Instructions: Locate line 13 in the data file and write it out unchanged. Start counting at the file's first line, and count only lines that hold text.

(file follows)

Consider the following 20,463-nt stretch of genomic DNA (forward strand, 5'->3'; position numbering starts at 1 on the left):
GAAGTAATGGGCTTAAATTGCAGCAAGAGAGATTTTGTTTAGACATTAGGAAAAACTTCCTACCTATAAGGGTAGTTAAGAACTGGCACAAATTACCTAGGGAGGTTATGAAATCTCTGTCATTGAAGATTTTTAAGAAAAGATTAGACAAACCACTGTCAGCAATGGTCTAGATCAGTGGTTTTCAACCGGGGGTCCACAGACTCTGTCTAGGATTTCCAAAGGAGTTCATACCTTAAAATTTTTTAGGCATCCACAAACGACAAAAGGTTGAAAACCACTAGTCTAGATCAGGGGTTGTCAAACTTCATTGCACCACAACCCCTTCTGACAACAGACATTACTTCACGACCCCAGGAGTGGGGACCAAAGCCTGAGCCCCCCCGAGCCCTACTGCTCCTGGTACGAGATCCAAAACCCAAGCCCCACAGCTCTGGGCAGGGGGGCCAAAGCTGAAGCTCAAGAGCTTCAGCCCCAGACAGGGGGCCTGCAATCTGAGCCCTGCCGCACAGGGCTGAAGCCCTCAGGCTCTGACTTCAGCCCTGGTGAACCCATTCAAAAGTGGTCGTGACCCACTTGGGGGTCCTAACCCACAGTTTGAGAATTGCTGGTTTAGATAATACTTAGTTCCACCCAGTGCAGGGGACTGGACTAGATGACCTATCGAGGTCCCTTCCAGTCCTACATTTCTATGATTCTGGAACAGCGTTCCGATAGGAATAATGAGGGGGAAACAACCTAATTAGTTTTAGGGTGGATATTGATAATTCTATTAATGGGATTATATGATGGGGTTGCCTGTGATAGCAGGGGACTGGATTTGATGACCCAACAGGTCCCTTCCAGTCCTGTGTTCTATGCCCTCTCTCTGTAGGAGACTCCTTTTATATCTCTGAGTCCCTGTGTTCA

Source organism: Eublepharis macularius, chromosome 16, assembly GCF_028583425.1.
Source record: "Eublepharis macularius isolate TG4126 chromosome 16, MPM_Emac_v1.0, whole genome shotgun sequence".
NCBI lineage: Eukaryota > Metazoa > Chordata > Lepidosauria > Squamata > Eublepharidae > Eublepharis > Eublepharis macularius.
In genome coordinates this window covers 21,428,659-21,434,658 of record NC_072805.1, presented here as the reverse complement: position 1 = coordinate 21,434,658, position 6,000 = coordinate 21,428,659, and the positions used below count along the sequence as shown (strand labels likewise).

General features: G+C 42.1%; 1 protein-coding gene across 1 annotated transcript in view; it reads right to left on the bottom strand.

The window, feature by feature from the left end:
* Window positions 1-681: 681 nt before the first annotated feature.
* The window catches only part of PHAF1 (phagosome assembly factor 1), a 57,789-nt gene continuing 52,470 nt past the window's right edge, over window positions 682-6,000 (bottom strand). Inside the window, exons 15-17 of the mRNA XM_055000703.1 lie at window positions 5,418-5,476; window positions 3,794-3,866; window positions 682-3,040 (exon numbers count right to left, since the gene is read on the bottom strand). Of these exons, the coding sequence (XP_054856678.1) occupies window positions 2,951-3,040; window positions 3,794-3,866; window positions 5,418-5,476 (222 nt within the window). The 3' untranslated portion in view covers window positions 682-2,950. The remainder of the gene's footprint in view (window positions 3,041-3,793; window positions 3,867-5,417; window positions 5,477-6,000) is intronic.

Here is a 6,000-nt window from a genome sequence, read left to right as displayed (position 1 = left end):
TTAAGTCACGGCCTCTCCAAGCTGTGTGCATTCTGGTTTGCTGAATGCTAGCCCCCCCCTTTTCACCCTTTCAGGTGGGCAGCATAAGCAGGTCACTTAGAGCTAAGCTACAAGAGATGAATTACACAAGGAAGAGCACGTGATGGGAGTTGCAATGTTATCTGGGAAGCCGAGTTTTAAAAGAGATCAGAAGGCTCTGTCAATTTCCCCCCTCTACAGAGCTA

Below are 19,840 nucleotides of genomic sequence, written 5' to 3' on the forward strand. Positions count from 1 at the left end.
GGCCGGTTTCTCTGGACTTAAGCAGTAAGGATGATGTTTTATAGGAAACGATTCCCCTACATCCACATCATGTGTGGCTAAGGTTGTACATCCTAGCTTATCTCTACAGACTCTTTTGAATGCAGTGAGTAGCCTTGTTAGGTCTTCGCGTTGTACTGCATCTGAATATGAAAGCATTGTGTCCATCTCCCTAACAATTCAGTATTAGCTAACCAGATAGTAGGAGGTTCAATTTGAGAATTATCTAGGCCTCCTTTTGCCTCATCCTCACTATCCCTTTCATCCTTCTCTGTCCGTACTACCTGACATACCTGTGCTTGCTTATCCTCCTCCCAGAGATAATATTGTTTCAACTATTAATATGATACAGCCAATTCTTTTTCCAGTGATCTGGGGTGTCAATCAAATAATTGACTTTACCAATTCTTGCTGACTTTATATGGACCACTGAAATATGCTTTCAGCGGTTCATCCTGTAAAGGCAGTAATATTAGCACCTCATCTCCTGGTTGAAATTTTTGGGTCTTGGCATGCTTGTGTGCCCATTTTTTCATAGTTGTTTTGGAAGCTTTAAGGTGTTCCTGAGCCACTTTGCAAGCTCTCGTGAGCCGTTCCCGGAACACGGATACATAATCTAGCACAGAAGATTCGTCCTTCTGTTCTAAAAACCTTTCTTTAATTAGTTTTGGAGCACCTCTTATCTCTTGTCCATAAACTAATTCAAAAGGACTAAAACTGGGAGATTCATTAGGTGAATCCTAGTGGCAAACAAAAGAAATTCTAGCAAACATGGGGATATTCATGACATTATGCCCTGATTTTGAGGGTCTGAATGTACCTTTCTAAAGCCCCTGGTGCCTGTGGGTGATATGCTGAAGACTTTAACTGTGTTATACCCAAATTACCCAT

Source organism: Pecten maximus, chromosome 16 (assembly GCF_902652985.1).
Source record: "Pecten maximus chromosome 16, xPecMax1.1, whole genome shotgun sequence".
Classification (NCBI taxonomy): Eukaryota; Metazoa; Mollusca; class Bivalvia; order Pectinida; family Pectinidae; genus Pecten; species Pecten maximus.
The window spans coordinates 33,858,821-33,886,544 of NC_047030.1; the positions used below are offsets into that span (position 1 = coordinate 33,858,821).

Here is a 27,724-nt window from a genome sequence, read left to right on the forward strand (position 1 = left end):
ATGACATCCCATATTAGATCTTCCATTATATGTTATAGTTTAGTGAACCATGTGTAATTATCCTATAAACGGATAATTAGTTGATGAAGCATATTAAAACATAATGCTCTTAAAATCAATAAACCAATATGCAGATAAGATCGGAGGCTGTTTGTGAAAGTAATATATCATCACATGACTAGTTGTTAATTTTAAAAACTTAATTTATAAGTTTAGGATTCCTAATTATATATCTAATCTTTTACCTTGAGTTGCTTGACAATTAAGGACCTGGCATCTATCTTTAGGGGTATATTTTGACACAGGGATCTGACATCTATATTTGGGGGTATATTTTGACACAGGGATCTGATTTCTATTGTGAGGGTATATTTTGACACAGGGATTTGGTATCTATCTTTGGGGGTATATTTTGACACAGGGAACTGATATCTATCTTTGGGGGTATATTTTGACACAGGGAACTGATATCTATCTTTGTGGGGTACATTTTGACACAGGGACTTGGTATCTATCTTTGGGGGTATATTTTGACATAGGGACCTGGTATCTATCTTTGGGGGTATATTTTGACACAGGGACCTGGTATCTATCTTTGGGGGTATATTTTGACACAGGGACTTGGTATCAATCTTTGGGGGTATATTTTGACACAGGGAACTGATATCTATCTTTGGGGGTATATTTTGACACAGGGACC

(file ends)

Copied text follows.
Below are 19,840 nucleotides of genomic sequence, written 5' to 3' on the forward strand. Positions count from 1 at the left end.